Skip to Content


3:10 TO YUMA

U.S., 1957
Directed by Delmer Daves
Starring Glenn Ford, Van Heflin, Felicia Farr
Approx. 92 min. DCP.

200 measly bucks to make sure Glenn Ford's notorious outlaw Ben Wade gets on that prison-bound train? After he's already killed two men (including one of his own) during a stage hold-up in front of rancher Van Heflin and his why-didn't-you-fight-them sons; casually redirected the ensuing posse into a wild goose chase after... himself; sweet-talked barkeeper Felicia Farr (Jack Lemmon's wife-to-be) into a puddle of mush in minutes; and with suspicious nonchalance let himself be captured by the indignantly returning marshal? Well, after three years of drought, that's the price for the water rights that Heflin needs to keep his spread going. Only trouble is, Ford's now-scattered wild bunch will be coming back fast, and the only other volunteer is the town drunk. And the oh-so-relaxed Ford keeps upping those bribe offers. Nerve-shredding Western Noir — with the shadow of a chandelier-hung corpse swaying against a hotel lobby wall — and HIGH NOON in reverse, with Ford's greatest performance, as the ever-smiling, ever-charming Wade, Mephistophelenally enigmatic until the final payoff. And, of course, with 50s Westerns icon Frankie Laine wailing that title song. "A classic Western, (its] formal perfection — close-ups alternating with crane shots, a psychological drama indoors alternating with the natural drama of the parched land waiting for the coming of water — defuses the uneasy contrast between Ford's amiable, but deadly, scoundrel and Heflin's distress at his failing ranch and the failure of those around him to take their social responsibilities at all seriously." – Phil Hardy. "A classic Western scenario... Ford [works] on Heflin's nerves in a stream of Machiavellian banter, but one held in perfect balance by Daves, who keeps the tension strung taut (especially in the gauntlet-running final walk to the station) while at the same time elaborating a subtle psychological conflict. The nerve center is exposed in an early scene where Heflin, the dour family man careworn by responsibilities, watches as his wife and sons come under the spell of Ford's caretree charm: the conflict, ultimately, stems from each man's envy of what the other has." – Tom Milne, Time Out (London).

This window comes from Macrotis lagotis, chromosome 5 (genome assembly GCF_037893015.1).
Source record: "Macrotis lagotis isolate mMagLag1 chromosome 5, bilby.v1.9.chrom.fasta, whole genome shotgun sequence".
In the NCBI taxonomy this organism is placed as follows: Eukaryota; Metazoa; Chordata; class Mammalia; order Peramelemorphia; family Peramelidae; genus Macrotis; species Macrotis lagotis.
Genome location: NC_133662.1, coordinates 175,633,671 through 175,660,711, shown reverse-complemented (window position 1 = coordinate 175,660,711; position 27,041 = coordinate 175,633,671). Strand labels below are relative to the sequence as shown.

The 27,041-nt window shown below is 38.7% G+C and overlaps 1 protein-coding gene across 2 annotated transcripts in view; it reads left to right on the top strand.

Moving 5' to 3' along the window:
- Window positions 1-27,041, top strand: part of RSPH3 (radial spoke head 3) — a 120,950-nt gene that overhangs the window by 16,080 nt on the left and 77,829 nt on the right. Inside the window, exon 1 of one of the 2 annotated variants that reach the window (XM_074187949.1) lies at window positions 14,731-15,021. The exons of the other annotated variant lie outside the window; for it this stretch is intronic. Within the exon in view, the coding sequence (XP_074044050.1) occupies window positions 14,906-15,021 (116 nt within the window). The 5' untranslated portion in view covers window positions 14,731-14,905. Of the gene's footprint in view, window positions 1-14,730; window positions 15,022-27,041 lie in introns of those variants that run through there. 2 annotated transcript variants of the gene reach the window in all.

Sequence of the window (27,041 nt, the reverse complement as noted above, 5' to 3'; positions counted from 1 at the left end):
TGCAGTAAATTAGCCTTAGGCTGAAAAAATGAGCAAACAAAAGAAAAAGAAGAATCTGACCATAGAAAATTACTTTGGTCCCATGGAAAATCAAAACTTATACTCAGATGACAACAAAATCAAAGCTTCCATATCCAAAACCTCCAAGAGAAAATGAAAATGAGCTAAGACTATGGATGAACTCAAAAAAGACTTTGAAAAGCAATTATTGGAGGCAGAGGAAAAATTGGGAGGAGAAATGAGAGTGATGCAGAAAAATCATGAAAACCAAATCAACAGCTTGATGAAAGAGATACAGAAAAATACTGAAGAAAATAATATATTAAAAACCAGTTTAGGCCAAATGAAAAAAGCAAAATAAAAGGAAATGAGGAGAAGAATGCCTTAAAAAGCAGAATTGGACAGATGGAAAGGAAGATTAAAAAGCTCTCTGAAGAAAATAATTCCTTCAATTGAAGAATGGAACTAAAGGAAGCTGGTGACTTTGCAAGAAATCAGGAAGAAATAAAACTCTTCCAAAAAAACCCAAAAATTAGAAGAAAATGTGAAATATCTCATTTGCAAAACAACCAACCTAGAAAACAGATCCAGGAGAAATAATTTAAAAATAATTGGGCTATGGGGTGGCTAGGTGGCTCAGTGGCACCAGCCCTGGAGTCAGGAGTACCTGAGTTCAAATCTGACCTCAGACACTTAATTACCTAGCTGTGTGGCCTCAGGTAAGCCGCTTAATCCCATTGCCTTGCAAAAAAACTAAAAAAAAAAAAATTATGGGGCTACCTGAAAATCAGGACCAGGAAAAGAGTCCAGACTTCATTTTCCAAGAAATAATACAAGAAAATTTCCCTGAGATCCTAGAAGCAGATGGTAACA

“It is, as Bertrand Tavernier has written, a "magnificent parable of liberty"—as well as a moving depiction of a marriage at a crossroads, a fascinating study in ambiguity, and one of the most visually striking of all westerns. On many levels, 3:10 TO YUMA stands alone in the genre and, I think, in American cinema.”
– Kent Jones, Criterion Channel

“In the tradition of many American westerns, 3:10 TO YUMA is a study in masculinity that dramatizes a man's struggle to balance the needs of his community—or, in this case, his family—with his personal needs as an individual, though the film is distinctive from a conventional oater in a number of ways, particularly for its spare, naked immediacy”
– Chuck Bowen, Slant

Film Forum